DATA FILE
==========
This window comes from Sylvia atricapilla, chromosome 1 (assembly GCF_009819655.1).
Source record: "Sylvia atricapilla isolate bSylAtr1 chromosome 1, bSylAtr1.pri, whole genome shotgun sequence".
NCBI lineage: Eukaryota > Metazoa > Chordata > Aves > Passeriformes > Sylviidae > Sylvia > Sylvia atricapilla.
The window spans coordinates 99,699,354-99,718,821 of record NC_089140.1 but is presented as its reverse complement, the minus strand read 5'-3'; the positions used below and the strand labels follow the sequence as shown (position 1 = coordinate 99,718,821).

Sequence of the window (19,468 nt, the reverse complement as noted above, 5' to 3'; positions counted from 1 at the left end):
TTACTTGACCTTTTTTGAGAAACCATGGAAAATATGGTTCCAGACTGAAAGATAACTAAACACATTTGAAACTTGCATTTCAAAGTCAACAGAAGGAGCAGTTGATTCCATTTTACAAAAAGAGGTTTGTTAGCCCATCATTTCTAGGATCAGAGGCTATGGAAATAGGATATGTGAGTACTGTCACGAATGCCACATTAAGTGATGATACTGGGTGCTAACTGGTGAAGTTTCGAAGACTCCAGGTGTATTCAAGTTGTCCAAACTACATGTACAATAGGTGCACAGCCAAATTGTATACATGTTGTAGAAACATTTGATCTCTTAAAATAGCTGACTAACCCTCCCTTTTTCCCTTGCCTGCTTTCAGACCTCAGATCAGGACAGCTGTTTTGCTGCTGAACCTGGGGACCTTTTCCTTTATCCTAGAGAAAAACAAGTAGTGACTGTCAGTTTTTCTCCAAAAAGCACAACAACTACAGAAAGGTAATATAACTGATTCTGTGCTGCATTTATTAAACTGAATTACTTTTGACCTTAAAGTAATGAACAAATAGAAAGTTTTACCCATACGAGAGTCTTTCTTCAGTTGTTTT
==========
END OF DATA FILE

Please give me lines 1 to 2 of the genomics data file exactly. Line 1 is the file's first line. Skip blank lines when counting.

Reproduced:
This window comes from Sylvia atricapilla, chromosome 1 (assembly GCF_009819655.1).
Source record: "Sylvia atricapilla isolate bSylAtr1 chromosome 1, bSylAtr1.pri, whole genome shotgun sequence".